Can the military protect Great Salt Lake?

A new federal agency has stated Great Salt Lake as a priority, and it may be unexpected to some, but after a closer look, it makes sense why. The lake, refuge to over 10 million migratory birds, recreation haven for kayakers and hikers, vital local ecosystem regulator and source of millions of dollars for the state, also houses four U.S. military installations. 

“If we lose the Great Salt Lake, then the military can’t function,” Tyler B. Smith, the installation resiliency program manager with the Utah Department of Veterans and Military Affairs told the Salt Lake Tribune. The lake could be eligible for federal funding for conservation efforts through the military’s Sentinel Landscapes Partnership program.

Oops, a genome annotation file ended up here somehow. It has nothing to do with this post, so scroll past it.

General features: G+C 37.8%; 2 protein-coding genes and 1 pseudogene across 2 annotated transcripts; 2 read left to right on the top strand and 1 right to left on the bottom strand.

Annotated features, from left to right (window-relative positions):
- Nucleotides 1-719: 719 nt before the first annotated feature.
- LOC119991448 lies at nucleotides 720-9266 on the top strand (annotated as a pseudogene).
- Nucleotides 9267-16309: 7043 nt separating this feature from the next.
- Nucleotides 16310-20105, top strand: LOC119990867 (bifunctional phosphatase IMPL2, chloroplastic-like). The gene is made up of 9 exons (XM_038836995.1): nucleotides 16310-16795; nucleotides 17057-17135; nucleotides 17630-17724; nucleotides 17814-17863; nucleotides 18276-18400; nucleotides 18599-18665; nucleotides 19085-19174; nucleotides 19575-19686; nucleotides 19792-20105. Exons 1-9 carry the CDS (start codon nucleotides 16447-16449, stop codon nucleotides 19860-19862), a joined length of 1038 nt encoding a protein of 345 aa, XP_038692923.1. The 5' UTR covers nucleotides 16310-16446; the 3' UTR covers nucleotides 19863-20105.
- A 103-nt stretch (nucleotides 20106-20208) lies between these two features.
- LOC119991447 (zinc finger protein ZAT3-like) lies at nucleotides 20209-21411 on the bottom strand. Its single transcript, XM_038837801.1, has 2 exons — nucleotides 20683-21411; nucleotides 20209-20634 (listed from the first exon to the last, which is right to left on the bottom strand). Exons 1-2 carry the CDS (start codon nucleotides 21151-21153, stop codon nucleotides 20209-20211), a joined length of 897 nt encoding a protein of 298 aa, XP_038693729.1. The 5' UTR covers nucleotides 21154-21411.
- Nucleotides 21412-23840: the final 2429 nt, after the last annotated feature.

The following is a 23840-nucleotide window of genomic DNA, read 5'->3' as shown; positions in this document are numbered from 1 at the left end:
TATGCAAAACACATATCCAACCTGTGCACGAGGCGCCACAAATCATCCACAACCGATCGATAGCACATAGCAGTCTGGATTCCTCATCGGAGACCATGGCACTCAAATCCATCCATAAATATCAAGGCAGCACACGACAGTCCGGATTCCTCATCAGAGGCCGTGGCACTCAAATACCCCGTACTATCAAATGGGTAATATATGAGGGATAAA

Smith also mentioned the Utah Inland Port, which has proposed industrial development on tens of thousands of acres of Great Salt Lake wetlands. UPHE welcomes any efforts to protect Great Salt Lake and its greater ecosystem. Permanently buying back water leases and ensuring that water makes it to Great Salt Lake is probably the most effective thing we can do, as long as it’s done right. The inland port by its very nature threatens to destroy the wetlands surrounding Great Salt Lake and increase industrial water consumption. There are better ways to stimulate our economy than plopping massive warehouses on top of critical wetlands, and ushering in tens of thousands more diesel trucks onto Wasatch Front freeways. 

Inland Port development is disruptive to Great Salt Lake wetlands.

Read more about issues facing Great Salt Lake.

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